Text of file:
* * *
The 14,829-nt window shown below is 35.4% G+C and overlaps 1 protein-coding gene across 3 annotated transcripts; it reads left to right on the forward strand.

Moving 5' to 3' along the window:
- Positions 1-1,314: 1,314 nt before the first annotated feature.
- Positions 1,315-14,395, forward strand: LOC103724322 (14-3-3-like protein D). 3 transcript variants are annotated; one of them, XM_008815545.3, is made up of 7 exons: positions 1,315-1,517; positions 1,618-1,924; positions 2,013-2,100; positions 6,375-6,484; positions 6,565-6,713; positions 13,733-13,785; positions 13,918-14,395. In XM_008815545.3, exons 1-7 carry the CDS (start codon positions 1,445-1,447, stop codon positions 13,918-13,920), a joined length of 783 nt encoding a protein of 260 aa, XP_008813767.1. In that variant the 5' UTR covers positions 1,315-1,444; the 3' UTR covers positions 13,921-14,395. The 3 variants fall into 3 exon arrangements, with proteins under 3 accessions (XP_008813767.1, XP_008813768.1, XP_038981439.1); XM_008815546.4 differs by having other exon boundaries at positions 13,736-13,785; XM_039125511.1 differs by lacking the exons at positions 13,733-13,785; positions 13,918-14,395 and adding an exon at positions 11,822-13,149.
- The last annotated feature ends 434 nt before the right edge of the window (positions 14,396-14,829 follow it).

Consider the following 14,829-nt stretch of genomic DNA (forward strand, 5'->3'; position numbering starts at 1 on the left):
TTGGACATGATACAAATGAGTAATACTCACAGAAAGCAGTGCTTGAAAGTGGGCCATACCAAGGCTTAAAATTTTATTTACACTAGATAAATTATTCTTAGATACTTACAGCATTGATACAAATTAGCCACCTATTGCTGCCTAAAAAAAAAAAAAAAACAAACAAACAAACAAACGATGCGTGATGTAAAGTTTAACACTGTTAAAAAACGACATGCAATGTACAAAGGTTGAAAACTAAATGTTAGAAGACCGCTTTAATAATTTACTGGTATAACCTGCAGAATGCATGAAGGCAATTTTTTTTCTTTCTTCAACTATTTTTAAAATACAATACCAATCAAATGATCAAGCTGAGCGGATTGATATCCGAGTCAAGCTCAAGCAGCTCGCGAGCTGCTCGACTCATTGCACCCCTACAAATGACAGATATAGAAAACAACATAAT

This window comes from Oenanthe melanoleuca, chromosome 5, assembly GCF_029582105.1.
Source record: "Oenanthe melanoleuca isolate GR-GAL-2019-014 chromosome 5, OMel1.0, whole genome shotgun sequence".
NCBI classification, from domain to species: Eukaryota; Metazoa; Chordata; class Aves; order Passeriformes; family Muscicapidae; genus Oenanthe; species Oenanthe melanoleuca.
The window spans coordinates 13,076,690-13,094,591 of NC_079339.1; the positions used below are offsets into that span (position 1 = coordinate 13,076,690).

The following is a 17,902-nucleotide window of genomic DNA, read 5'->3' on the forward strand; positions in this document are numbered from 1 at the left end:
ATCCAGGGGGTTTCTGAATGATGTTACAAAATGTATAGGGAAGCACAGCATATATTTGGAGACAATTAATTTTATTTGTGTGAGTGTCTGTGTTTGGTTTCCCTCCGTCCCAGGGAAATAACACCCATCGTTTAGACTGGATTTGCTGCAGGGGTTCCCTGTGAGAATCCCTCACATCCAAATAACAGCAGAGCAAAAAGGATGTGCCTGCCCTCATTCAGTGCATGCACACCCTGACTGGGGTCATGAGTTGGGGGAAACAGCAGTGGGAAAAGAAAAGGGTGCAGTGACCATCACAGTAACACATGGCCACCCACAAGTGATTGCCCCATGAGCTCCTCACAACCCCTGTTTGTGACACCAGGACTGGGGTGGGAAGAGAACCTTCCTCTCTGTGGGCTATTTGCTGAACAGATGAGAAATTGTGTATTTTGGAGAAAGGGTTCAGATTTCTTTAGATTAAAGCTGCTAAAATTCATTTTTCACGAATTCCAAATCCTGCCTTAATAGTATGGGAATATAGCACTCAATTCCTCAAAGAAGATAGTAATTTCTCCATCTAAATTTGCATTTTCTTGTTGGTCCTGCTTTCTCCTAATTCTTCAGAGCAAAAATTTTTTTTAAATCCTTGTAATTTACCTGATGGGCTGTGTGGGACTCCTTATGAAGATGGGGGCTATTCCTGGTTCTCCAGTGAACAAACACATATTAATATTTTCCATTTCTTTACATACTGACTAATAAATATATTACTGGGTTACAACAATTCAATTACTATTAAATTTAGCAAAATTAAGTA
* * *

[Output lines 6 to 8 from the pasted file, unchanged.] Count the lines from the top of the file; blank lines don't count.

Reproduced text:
Consider the following 14,829-nt stretch of genomic DNA (forward strand, 5'->3'; position numbering starts at 1 on the left):
TTGGACATGATACAAATGAGTAATACTCACAGAAAGCAGTGCTTGAAAGTGGGCCATACCAAGGCTTAAAATTTTATTTACACTAGATAAATTATTCTTAGATACTTACAGCATTGATACAAATTAGCCACCTATTGCTGCCTAAAAAAAAAAAAAAAACAAACAAACAAACAAACGATGCGTGATGTAAAGTTTAACACTGTTAAAAAACGACATGCAATGTACAAAGGTTGAAAACTAAATGTTAGAAGACCGCTTTAATAATTTACTGGTATAACCTGCAGAATGCATGAAGGCAATTTTTTTTCTTTCTTCAACTATTTTTAAAATACAATACCAATCAAATGATCAAGCTGAGCGGATTGATATCCGAGTCAAGCTCAAGCAGCTCGCGAGCTGCTCGACTCATTGCACCCCTACAAATGACAGATATAGAAAACAACATAAT

This window comes from Oenanthe melanoleuca, chromosome 5, assembly GCF_029582105.1.